It’s a story that probably sounds familiar: I became a mom, and so began several months of operating on no more than three consecutive hours of rest. I felt like a sleepwalker, rarely getting shuteye but never being quite awake either. When I was on maternity leave and my only job was caring for my newborn, these zombie-like tendencies weren’t a big deal. My performance goals were low—putting on a clean pair of pants was promotion-worthy. And since my boss stayed alert for only a couple of hours at a time, I could usually get away with dozing during the workday.
However, returning to my actual workplace 12 weeks postpartum was another story. I fought drooping eyelids and mental fog as I tried to write emails to colleagues. Emails that mattered. Emails that people would read. And despite my brain sputtering at half speed, I had to work faster than ever in order to dash out the door on time for day-care pickup.
It’s not just new moms who need a lot of coffee, though. Research has shown that parents face disrupted sleep for up to six years after the birth of their first child. (Just when things seem OK, your preschooler’s sleep regression can land you back at square one.) Being exhausted isn’t just a nuisance; it can make you more irritable and affect your relationships at work, says Shalini Paruthi, M.D., medical codirector of St. Luke’s Sleep Medicine and Research Center, in St. Louis. You may start moving more slowly and take longer to perform even basic tasks.
“And if the deprivation increases, the next thing to go is accuracy—you start to make mistakes,” says Dr. Paruthi. “You might catch some before they cause trouble, but others may be harmful, especially if you operate heavy machinery,” including a car. “If you cut out an hour of sleep every night for a week, by the end of the week you’re no more alert than a person who is legally drunk,” says James B. Maas, Ph.D., author of Power Sleep , Sleep for Success! , and Sleep to Win! When Ashley Jacobs, a former morning news anchor, was balancing early motherhood with the 1:30 a.m. wake-ups required for her job, she realized her lack of sleep had reached dangerous levels after she was pulled over for swerving. “I was falling asleep at the wheel. I didn’t know what exit I was at,” she says.
Aside from your own safety, not to mention others on the road, you may be worried about the health of your career. It’s a bitter coincidence that a woman’s prime childbearing years coincide with some of the most pivotal years for her professionally. So how do you lean in when all you really want to do is lie down? Try these expert-backed tips for feeling more awake at work. That gleaming orb in the morning sky is one of your best allies for feeling human again. Enforce an Early Bedtime Routine
As tempted as you may be to squeeze in all the chores (or all the Netflix) in those precious hours between your kid’s bedtime and your own, don’t. “Go to sleep as early as possible, even if it’s a time that seems comically early,” says Laura Vanderkam, author of 168 Hours: You Have More Time Than You Think . “Even though there are a million things you could be doing, just go to bed.” You may be destined for wake-ups later in the night, but getting a few continuous hours of sleep earlier is especially crucial when it comes to feeling refreshed come morning.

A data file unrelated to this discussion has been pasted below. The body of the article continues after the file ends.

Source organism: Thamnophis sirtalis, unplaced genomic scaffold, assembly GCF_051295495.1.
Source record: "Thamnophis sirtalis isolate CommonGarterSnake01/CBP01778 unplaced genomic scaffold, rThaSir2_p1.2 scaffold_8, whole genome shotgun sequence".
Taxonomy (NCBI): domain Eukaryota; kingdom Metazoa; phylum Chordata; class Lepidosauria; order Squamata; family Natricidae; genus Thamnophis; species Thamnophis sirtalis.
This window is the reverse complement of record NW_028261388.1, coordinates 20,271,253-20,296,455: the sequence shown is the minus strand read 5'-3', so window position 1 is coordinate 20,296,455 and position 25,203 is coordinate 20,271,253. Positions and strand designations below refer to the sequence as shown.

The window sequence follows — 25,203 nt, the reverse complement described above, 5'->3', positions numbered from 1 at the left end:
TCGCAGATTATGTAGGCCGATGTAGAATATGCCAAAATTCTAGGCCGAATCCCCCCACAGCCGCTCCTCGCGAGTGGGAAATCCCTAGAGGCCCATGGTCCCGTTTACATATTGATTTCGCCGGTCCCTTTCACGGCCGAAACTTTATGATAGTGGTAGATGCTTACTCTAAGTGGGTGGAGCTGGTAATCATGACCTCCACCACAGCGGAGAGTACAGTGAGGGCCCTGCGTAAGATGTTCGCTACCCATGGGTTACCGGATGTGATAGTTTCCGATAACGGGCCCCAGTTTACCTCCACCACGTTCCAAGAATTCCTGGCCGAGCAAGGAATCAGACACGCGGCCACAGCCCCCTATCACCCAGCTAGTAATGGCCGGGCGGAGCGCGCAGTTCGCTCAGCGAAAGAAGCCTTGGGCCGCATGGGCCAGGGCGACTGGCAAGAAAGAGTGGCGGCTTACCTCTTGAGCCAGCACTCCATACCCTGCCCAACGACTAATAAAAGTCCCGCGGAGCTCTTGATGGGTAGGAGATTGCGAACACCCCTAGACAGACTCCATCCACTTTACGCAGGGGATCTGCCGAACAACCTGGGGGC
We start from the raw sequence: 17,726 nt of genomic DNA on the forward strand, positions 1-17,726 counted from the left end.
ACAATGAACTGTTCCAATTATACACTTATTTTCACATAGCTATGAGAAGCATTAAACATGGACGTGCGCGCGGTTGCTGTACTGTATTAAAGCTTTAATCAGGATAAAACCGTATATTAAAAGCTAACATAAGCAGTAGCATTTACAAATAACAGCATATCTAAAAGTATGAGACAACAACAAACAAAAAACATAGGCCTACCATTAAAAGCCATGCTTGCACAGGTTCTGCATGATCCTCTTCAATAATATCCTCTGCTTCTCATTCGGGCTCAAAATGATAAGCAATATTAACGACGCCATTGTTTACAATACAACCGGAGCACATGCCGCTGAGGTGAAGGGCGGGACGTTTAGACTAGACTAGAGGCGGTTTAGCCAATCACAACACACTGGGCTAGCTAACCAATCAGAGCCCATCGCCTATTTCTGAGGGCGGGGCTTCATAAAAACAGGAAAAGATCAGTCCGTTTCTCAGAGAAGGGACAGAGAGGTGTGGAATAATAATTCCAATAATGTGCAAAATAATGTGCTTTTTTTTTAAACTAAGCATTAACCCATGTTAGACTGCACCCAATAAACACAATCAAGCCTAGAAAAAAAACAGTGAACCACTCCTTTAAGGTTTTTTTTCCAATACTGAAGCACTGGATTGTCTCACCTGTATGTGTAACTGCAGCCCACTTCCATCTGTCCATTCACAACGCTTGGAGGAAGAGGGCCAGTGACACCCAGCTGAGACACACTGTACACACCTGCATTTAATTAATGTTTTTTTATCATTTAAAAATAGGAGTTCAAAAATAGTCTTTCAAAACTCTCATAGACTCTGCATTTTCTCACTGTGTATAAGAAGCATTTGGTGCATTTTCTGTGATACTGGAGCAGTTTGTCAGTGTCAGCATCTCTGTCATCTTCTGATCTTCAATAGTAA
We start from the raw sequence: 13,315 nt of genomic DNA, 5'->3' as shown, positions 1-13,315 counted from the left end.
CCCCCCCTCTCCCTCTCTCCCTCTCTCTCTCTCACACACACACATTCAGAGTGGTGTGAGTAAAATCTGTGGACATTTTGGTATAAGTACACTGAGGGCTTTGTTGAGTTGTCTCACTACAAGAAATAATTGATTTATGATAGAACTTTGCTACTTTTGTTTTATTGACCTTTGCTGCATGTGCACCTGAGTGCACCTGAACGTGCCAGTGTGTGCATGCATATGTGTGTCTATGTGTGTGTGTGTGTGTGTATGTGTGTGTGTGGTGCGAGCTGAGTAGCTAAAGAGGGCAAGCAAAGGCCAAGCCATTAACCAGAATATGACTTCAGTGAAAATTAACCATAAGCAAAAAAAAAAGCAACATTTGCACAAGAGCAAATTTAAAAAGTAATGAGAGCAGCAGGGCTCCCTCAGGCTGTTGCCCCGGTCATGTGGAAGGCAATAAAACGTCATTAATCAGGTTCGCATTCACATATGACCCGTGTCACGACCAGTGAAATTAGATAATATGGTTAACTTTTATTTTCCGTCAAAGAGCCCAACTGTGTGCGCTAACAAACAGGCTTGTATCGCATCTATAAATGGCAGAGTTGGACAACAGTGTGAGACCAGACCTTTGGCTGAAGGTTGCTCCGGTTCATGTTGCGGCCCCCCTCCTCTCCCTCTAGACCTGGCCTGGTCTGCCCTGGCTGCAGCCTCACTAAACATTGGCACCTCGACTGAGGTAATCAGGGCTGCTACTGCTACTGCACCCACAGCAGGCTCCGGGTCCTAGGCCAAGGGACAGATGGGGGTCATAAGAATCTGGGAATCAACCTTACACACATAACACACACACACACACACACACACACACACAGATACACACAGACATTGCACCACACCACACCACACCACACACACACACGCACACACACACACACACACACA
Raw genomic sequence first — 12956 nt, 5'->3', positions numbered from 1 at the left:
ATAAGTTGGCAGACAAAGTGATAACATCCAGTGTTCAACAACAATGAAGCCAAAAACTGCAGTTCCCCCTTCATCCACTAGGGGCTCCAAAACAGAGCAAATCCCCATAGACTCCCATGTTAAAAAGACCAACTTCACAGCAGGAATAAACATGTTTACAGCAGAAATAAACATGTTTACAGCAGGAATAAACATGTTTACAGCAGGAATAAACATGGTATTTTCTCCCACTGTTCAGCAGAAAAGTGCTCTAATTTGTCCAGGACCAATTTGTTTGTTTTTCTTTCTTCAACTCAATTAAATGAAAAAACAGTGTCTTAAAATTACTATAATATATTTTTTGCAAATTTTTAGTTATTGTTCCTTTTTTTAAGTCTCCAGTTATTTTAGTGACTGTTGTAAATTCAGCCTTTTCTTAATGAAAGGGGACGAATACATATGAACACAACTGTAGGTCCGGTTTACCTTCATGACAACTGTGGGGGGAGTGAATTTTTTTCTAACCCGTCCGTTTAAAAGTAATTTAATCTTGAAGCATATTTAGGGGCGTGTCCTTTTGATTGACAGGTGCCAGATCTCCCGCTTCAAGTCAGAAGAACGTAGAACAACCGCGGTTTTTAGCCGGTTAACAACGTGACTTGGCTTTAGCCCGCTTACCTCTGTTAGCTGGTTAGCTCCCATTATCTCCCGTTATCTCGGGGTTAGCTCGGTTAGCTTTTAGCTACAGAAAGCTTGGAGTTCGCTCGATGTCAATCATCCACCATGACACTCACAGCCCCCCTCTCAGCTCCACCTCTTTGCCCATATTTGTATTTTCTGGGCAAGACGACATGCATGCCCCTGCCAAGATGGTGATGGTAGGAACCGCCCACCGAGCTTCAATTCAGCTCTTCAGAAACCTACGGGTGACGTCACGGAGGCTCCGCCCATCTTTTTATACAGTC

A consistent sleep routine—going to bed and waking up at the same time within an hour or so every day—is key to feeling rested. “We almost always have a wake-up alarm to tell us it’s time to get out of bed, but I think it’s also important to have a bedtime alarm. We get caught up in whatever we’re doing, and before we know it, it’s way too late,” says Dr. Paruthi. She suggests setting an alarm 15 to 30 minutes before you intend to hit the sheets so you have time to wind down. (FYI: iPhone has a 15-minute bedtime warning when you use the bedtime alarm.) Then keep your phone and tablet out of sight because the blue light they emit can stimulate your brain, making nodding off trickier.
Whether you’re dealing with wee-hour feedings or night terrors, getting uninterrupted sleep may be out of the question. But if possible, don’t bear that burden solo. You shouldn’t be “on duty” more than three nights in a row if there is a partner who can help. One of you should be on call for wake-ups for three nights and then off for three nights, recommends Dr. Maas. (If you breastfeed, you can pump for your nights off or at least have your partner bring your baby to you and handle any diaper changes.) A system of three on, three off gives your biological clock a chance to reset, whereas switching off every other night puts your body into a jet lag–like state every two days. And if single, consider asking a relative or friend to sleep over if possible.
That gleaming orb in the morning sky is one of your best allies for feeling human again. As soon as you wake up, flood your room with as much sunshine as possible, suggests Whitney Roban, Ph.D., a sleep specialist at SolveOurSleep.com . “This signals to your body that it should suppress production of melatonin, and it resets your circadian rhythm for the day, giving you energy immediately.” Aim for about 15 minutes of bright light in the a.m., which you can achieve while walking the dog or taking your child to day care.
When you get to work, make your office as bright as possible, and try to go outside for even a minute or two of sunshine anytime you start to get sleepy. While gray skies may make you feel drowsy, you’ll still receive the daylight-spectrum light […]